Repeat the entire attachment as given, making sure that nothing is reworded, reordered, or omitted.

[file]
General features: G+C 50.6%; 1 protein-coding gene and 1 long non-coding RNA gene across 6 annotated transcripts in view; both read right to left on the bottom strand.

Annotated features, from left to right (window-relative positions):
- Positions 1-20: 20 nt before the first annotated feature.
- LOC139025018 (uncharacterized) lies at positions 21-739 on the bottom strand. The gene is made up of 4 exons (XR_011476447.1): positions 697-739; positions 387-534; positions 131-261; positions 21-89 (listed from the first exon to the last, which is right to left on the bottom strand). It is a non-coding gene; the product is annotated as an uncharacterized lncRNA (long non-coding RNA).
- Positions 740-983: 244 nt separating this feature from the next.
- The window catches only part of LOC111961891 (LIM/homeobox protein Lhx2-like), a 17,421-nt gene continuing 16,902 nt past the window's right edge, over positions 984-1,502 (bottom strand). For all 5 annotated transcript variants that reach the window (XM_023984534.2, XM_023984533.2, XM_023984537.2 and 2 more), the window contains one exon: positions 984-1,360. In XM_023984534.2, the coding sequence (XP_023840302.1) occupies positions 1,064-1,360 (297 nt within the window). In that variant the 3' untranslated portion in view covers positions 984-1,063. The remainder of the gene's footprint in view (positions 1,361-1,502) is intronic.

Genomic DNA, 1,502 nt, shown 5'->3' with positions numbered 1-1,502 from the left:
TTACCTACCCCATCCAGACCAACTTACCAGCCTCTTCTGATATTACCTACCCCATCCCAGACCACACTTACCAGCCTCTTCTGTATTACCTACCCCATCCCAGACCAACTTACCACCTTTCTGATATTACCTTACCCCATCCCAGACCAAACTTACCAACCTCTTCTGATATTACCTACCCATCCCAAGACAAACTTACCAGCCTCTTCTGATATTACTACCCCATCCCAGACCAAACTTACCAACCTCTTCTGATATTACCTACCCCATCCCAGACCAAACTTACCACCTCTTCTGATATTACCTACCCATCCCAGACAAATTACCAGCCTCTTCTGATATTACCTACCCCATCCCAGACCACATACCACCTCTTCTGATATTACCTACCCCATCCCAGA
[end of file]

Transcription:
General features: G+C 50.6%; 1 protein-coding gene and 1 long non-coding RNA gene across 6 annotated transcripts in view; both read right to left on the bottom strand.

Annotated features, from left to right (window-relative positions):
- Positions 1-20: 20 nt before the first annotated feature.
- LOC139025018 (uncharacterized) lies at positions 21-739 on the bottom strand. The gene is made up of 4 exons (XR_011476447.1): positions 697-739; positions 387-534; positions 131-261; positions 21-89 (listed from the first exon to the last, which is right to left on the bottom strand). It is a non-coding gene; the product is annotated as an uncharacterized lncRNA (long non-coding RNA).
- Positions 740-983: 244 nt separating this feature from the next.
- The window catches only part of LOC111961891 (LIM/homeobox protein Lhx2-like), a 17,421-nt gene continuing 16,902 nt past the window's right edge, over positions 984-1,502 (bottom strand). For all 5 annotated transcript variants that reach the window (XM_023984534.2, XM_023984533.2, XM_023984537.2 and 2 more), the window contains one exon: positions 984-1,360. In XM_023984534.2, the coding sequence (XP_023840302.1) occupies positions 1,064-1,360 (297 nt within the window). In that variant the 3' untranslated portion in view covers positions 984-1,063. The remainder of the gene's footprint in view (positions 1,361-1,502) is intronic.

Genomic DNA, 1,502 nt, shown 5'->3' with positions numbered 1-1,502 from the left:
TTACCTACCCCATCCAGACCAACTTACCAGCCTCTTCTGATATTACCTACCCCATCCCAGACCACACTTACCAGCCTCTTCTGTATTACCTACCCCATCCCAGACCAACTTACCACCTTTCTGATATTACCTTACCCCATCCCAGACCAAACTTACCAACCTCTTCTGATATTACCTACCCATCCCAAGACAAACTTACCAGCCTCTTCTGATATTACTACCCCATCCCAGACCAAACTTACCAACCTCTTCTGATATTACCTACCCCATCCCAGACCAAACTTACCACCTCTTCTGATATTACCTACCCATCCCAGACAAATTACCAGCCTCTTCTGATATTACCTACCCCATCCCAGACCACATACCACCTCTTCTGATATTACCTACCCCATCCCAGA